Dr. Tamar Chitashvili, ASSIST Senior Quality Improvement Advisor and Technical Team Lead. Photo credit: URC

The Zika virus can have devastating effects on the exposed child during pregnancy, including microcephaly, a birth defect in which babies are born with an unusually small head and other brain and eye anomalies. Developmental problems – ranging from learning difficulties to deafness, visual problems, and seizures – can occur.

While Zika has waned in the Caribbean and Latin America since the 2016 peak, scientists feel certain the disease will be back. Previous outbreaks of other viruses in the same genetic family as Zika, such as Chikungunya, have followed a similar pattern. Communities must be prepared. It is critical to closely monitor babies whose mothers were infected with Zika during pregnancy or who exhibit suggestive symptoms to identify and respond to their developmental needs in a timely manner.

The USAID-funded Applying Science to Strengthen and Improve Systems (ASSIST) Project has expanded its Zika portfolio of health systems strengthening activities to four Eastern and Southern Caribbean countries – Antigua and Barbuda, St. Vincent and the Grenadines, St. Kitts and Nevis, and Dominica – to help make sure these countries are providing the best services possible. The focus is on strengthening newborn and well-baby care systems so they can cope with future emergencies and improving care and support of children and families affected by the virus.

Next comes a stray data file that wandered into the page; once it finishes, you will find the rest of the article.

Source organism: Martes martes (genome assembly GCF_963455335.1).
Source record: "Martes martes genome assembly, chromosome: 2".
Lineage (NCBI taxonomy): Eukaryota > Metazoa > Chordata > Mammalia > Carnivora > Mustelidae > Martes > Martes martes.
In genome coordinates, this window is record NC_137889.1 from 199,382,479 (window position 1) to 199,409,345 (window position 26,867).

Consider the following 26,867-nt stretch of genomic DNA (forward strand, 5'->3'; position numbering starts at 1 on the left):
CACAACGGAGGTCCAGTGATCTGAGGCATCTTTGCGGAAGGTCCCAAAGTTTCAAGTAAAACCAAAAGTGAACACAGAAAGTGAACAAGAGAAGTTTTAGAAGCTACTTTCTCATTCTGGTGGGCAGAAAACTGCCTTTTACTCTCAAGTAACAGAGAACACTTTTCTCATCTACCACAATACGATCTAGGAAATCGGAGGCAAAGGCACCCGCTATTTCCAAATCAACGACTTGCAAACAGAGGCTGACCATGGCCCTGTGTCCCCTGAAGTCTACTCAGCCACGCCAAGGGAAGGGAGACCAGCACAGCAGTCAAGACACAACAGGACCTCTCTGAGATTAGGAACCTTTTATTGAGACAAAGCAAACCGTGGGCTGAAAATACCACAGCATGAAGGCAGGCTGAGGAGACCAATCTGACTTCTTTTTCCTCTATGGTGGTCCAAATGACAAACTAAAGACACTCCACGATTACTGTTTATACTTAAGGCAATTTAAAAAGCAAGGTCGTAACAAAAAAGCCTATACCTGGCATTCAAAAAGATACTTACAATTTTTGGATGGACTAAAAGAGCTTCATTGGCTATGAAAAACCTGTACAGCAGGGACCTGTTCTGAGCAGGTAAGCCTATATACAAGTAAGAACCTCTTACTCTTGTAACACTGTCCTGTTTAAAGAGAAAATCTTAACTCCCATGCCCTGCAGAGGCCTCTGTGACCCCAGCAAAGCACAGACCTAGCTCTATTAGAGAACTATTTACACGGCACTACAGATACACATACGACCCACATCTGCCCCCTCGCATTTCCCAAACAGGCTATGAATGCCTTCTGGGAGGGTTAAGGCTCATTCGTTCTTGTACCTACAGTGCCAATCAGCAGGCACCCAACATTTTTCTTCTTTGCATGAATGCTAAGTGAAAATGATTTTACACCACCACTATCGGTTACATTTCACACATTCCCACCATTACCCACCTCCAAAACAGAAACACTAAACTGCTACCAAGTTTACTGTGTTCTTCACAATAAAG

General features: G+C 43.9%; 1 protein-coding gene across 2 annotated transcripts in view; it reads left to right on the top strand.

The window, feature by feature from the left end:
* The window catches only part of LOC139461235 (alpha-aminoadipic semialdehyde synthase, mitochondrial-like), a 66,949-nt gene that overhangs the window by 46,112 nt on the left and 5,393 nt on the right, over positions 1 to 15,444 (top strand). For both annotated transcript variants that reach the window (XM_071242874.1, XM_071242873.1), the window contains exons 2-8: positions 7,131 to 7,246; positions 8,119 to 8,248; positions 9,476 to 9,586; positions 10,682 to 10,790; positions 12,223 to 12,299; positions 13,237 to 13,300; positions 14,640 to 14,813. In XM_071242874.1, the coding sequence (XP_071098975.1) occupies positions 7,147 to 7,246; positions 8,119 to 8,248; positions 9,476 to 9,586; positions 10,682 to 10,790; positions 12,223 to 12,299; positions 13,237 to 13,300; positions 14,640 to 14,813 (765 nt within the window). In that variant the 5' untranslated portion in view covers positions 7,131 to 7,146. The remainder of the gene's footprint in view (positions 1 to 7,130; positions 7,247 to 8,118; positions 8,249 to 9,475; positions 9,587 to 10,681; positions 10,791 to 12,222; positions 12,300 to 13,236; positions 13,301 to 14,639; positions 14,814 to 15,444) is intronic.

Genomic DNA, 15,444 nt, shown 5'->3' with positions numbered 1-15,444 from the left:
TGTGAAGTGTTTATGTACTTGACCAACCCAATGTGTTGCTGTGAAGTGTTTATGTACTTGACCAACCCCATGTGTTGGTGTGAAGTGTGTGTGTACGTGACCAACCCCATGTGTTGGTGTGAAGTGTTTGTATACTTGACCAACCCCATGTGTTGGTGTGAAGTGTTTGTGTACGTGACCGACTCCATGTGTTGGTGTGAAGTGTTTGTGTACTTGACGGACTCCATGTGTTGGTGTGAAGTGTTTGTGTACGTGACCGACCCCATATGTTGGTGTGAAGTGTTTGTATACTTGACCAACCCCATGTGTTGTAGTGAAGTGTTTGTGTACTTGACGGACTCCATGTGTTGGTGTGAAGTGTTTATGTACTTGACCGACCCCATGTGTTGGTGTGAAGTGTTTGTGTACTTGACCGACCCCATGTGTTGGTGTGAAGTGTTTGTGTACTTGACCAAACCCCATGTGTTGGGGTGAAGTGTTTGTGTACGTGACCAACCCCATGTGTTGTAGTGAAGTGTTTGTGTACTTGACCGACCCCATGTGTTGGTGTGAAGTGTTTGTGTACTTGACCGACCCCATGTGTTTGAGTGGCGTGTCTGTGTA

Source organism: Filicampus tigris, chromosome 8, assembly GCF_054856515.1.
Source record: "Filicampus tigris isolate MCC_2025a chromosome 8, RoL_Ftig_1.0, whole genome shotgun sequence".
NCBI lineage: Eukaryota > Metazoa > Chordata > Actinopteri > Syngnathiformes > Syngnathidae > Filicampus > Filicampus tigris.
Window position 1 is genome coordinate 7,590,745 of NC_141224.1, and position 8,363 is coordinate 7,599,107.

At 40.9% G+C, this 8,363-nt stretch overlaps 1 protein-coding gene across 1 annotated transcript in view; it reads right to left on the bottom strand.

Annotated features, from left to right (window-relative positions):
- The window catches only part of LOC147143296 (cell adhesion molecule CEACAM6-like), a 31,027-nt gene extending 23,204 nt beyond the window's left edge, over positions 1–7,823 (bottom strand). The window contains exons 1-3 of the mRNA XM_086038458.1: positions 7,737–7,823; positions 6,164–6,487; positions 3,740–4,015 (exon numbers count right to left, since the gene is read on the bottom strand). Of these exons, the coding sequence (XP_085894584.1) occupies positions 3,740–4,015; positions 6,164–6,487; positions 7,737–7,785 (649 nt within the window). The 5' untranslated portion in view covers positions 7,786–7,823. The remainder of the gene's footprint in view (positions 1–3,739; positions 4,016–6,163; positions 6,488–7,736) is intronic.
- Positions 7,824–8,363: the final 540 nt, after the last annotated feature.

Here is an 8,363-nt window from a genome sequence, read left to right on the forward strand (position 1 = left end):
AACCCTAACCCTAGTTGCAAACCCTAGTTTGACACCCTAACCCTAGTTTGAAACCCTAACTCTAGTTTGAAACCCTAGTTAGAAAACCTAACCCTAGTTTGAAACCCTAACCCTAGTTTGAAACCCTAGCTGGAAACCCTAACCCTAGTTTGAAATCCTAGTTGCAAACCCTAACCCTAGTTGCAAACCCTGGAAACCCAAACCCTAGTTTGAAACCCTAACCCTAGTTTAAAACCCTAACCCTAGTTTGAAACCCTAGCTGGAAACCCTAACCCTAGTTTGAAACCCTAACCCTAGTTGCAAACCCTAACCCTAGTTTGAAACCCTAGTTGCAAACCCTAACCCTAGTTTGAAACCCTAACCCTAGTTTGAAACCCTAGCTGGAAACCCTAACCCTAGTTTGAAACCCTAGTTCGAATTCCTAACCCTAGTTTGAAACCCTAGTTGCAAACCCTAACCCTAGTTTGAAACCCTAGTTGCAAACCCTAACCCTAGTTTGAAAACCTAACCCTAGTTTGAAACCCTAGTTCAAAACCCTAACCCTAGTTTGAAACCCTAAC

Work kicked off in Antigua with a three-day hands-on clinical and quality improvement training for over 40 health care workers with backgrounds in nursing, medicine, and epidemiology. Quality improvement teams, focused on improving the care and support services for children and families, are being formed in all 22 functional health facilities in Antigua, as well as at Mount St. John’s Medical Center, the national hospital in the capital city of St. John’s.

On an Antigua/Barbuda Broadcasting Services news segment, Dr. Tamar Chitashvili, ASSIST Senior Quality Improvement Advisor and Technical Team Lead for the work, explains that besides the establishment of quality improvement teams, health care workers are being trained in quality improvement methods and care of newborns and children affected with Zika; documenting and streamlining referral pathways for mothers and children; revising clinical guidelines/job aides, and improving documentation, assessment, and surveillance of children potentially affected with Zika.

The project will work very closely with country ministry of health teams at all levels, including district level coach-supervisors, frontline health workers, as well as with project partners to strengthen health systems and service delivery, particularly at hospitals, well-baby clinics, and early childhood development programs with a specific focus on improving care and support of babies and families impacted by the virus.